Luis von Ahn was born and raised in Guatemala, where he saw firsthand that high-quality educational opportunities were limited to those with money. In particular, learning English has long been a necessary means for getting out of poverty, yet it was expensive and unattainable for most people. Inspired to fix this, von Ahn co-founded Duolingo in 2011 to make language education free and accessible to everyone, and it has grown to become the most popular language-learning platform worldwide. Both of his parents worked as physicians, and von Ahn had a strong interest in science and computers throughout his childhood. Although he did not set out to become an entrepreneur, it eventually turned out to be a successful career path for him: von Ahn sold two companies to Google while still in his 20s before starting Duolingo.
Duolingo brought together all of von Ahn’s academic and life experience to date. After receiving his bachelor’s degree in mathematics from Duke University in 2000, he earned a PhD from Carnegie Mellon University in 2005. His doctoral thesis introduced “human computation” (better known today as crowdsourcing), which became the foundation for his earlier work on CAPTCHA, reCAPTCHA and Games With A Purpose. Von Ahn joined the faculty at the Carnegie Mellon School of Computer Science in 2006. His humorous teaching style attracted hundreds of students to his computer science class each semester, and he mentored more than 20 undergraduate interns, most of whom went on to earn doctorates at Carnegie Mellon University, Stanford University, and MIT. Shortly before founding Duolingo, he delivered a TED Talk, “Massive-scale online collaboration,” that has been viewed more than 1 million times.
Motivated by the success of Duolingo’s language-learning platform, von Ahn was inspired to further break down barriers to education – with a focus on English language certification. Each year, millions of people hope to study in a U.S. university, obtain a work visa in an English-speaking country, or get a job at an international company. In order for any of these desires to become a reality, applicants are required to demonstrate proficiency in English. The problem von Ahn saw was that traditional certification tests typically cost $250 (a month’s salary in many developing countries), and often require travel to distant testing centers. Von Ahn himself had to fly from Guatemala to El Salvador to take the TOEFL as he was preparing to apply to universities in the U.S. To help solve this issue of affordability and access for English testing, Duolingo created the Duolingo English Test in 2014. The test costs $49 and can be taken at home on a computer at the test-taker’s convenience. The test adapts itself to user responses using machine learning and natural language processing techniques invented by the Duolingo team, and can be done in 45 minutes as opposed to the three hours it takes for traditional tests. Today, the Duolingo English Test is accepted by 400 institutions as part of their admissions process to test their applicants’ English proficiency. This includes many top universities such as Duke, UCLA, Columbia, Dartmouth, NYU and Yale.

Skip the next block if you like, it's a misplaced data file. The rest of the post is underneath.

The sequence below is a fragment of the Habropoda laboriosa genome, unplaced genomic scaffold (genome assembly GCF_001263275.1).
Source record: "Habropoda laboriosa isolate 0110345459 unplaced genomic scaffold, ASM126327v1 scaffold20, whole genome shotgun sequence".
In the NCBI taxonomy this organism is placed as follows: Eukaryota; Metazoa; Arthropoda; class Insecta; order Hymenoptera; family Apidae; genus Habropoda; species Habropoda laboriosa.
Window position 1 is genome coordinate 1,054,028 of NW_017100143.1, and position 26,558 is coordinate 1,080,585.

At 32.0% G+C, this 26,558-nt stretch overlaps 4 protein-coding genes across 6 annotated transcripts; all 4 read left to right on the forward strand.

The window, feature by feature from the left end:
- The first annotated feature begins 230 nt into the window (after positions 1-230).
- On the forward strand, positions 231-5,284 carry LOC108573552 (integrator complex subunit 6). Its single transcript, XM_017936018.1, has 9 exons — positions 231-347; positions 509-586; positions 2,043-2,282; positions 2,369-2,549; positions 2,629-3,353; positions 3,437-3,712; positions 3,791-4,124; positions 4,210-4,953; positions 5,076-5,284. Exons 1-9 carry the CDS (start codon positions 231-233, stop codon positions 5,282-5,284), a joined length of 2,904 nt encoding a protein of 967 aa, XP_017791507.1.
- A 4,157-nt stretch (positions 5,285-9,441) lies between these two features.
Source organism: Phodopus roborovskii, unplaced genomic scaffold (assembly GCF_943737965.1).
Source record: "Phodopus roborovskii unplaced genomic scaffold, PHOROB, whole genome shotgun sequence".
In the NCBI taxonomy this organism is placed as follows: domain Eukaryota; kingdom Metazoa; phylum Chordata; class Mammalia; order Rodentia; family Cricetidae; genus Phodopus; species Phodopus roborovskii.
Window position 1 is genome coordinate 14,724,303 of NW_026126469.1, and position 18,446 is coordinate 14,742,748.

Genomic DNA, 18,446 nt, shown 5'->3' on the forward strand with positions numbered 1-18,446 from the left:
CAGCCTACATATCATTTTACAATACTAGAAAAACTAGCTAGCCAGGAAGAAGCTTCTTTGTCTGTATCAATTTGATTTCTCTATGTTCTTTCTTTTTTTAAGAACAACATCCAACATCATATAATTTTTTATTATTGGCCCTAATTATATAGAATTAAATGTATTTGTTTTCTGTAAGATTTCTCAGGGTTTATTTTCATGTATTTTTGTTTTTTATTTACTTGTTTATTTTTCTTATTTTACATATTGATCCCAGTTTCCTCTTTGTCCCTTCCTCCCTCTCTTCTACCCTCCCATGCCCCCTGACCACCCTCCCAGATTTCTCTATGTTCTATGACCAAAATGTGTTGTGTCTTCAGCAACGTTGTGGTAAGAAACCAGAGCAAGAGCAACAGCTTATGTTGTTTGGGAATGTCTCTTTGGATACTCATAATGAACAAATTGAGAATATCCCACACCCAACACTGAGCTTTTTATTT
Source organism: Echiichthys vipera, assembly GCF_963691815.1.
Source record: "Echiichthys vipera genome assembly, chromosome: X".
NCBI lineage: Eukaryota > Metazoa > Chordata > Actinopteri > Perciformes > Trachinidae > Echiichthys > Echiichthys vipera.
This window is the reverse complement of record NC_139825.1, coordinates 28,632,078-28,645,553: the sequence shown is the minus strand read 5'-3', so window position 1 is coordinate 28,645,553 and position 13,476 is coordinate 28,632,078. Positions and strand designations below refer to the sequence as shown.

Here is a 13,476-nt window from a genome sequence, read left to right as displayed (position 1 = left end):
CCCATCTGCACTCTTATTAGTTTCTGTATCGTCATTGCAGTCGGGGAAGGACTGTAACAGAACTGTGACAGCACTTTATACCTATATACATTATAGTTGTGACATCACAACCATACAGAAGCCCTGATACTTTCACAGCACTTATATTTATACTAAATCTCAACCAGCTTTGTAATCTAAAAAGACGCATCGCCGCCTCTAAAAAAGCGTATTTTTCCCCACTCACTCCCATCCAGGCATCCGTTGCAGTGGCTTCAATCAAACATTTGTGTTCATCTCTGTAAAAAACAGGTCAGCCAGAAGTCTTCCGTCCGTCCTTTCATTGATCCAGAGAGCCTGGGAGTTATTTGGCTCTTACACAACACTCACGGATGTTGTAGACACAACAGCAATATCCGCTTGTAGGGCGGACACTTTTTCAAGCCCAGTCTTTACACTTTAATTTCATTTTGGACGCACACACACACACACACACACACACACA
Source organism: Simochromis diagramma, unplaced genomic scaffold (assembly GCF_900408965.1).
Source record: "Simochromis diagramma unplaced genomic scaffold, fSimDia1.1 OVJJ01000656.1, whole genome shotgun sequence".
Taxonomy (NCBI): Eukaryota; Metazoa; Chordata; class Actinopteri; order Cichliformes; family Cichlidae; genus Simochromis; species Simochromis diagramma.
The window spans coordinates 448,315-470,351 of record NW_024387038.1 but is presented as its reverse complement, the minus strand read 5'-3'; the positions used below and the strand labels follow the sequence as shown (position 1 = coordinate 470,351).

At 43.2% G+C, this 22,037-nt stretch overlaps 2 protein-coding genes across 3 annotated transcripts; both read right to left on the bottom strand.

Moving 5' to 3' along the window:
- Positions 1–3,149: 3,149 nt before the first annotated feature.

Currently, von Ahn focuses on Duolingo full time as CEO. He sits on the board of directors of the U.S. Foundation of the University of the Valley of Guatemala, where he helps shape the future of education in the country. He has given talks about Duolingo to young people at universities in Turkey, India, Guatemala, Chile, Argentina, Mexico, and Costa Rica. Duolingo also hosts Creative Technology Nights at their offices to inspire middle school girls to pursue careers in STEM (science, technology, engineering, and mathematics).
Von Ahn is the winner of the 2018 $500,000 Lemelson-MIT Prize for his groundbreaking inventions, commitment to youth mentorship, and dedication to improving our world through technological invention.
He holds multiple patents, has been published in many scientific papers, and was the first to publish and use the term human computation. His research and work in this field has earned him international recognition and numerous awards. In 2006 at the age of 28, he was recognized as a MacArthur Fellow for his work at the intersection of cryptography, artificial intelligence, and natural intelligence to address problems of profound theoretical and practical importance. Von Ahn has been named one of the 10 Most Brilliant Scientists by Popular Science Magazine, one of the 50 Best Brains in Science by Discover, one of the Top Young Innovators Under 35 by MIT Technology Review, and one of the 100 Most Innovative People in Business by Fast Company Magazine.